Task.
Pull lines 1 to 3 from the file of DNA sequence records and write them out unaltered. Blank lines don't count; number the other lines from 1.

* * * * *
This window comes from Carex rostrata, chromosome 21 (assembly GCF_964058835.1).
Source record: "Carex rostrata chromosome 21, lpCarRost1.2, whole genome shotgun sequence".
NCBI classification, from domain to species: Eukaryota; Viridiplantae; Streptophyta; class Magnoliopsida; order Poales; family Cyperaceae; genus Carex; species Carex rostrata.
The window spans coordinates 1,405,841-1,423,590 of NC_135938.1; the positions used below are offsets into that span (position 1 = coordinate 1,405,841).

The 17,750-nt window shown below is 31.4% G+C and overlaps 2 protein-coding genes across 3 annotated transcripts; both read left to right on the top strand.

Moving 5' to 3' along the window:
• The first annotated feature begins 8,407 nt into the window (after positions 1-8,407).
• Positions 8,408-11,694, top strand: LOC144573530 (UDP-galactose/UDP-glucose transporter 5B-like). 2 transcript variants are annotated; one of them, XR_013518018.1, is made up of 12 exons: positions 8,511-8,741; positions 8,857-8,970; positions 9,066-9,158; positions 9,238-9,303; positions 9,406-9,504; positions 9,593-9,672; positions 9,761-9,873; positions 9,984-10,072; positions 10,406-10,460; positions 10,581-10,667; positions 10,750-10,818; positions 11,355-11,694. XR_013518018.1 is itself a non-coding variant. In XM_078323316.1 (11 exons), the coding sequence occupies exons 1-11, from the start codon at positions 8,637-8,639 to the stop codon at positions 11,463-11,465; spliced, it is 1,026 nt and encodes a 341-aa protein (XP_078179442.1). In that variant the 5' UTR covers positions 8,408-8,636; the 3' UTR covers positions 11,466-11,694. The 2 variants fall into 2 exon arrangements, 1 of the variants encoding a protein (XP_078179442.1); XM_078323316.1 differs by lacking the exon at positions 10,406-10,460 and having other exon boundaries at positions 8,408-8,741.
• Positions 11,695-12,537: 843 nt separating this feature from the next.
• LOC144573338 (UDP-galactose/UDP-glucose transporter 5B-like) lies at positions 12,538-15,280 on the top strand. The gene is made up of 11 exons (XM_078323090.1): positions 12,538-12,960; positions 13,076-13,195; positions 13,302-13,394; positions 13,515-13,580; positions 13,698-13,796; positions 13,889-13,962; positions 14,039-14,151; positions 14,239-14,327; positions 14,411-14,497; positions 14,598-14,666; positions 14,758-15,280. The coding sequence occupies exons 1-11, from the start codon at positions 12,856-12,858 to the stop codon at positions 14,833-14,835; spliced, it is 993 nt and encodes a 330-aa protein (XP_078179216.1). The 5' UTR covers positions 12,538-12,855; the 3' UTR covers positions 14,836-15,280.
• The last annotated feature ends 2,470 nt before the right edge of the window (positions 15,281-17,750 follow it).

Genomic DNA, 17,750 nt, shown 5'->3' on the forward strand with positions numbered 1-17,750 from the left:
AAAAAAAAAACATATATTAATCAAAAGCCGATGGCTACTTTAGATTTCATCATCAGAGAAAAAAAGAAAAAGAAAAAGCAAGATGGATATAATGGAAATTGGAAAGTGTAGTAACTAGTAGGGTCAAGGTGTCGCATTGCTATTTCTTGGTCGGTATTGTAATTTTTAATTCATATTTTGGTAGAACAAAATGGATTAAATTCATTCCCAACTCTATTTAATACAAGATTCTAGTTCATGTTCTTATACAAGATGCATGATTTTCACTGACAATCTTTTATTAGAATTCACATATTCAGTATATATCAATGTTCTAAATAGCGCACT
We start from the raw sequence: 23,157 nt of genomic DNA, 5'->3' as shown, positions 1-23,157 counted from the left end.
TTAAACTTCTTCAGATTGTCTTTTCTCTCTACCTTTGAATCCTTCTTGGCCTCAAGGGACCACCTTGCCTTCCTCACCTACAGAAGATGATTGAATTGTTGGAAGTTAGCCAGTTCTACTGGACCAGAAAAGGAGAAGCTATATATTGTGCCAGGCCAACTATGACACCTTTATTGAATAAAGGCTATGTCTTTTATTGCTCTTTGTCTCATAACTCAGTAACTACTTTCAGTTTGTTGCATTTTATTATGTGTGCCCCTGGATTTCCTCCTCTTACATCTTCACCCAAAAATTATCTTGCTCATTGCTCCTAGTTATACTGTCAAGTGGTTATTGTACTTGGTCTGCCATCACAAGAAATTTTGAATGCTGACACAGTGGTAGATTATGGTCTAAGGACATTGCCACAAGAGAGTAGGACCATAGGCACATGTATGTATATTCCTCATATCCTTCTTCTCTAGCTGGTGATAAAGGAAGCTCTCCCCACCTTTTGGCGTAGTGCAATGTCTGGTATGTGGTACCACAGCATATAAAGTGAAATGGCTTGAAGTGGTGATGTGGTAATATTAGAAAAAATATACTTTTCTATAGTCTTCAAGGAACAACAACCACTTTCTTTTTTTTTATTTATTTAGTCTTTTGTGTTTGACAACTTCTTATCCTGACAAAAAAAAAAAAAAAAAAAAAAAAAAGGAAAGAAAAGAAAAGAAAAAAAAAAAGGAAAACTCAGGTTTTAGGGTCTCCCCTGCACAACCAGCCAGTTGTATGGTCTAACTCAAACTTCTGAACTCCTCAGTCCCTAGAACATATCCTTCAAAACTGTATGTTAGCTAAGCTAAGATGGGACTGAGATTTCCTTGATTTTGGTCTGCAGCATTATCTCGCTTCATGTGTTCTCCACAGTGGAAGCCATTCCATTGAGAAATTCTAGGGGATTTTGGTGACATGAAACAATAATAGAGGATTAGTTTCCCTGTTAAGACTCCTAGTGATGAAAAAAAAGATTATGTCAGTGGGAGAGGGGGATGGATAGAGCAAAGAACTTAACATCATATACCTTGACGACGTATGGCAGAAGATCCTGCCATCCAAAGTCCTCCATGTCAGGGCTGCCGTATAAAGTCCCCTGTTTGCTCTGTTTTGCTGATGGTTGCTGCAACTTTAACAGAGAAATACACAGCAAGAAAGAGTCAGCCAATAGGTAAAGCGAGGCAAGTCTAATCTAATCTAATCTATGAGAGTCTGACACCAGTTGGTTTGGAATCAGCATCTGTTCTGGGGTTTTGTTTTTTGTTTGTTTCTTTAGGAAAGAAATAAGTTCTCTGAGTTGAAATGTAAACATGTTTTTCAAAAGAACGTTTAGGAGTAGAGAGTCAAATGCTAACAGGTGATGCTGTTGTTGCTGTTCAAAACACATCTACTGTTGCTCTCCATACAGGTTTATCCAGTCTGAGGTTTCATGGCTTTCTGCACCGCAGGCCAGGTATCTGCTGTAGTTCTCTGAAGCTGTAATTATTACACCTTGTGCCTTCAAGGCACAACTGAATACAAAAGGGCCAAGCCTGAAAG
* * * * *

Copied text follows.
This window comes from Carex rostrata, chromosome 21 (assembly GCF_964058835.1).
Source record: "Carex rostrata chromosome 21, lpCarRost1.2, whole genome shotgun sequence".
NCBI classification, from domain to species: Eukaryota; Viridiplantae; Streptophyta; class Magnoliopsida; order Poales; family Cyperaceae; genus Carex; species Carex rostrata.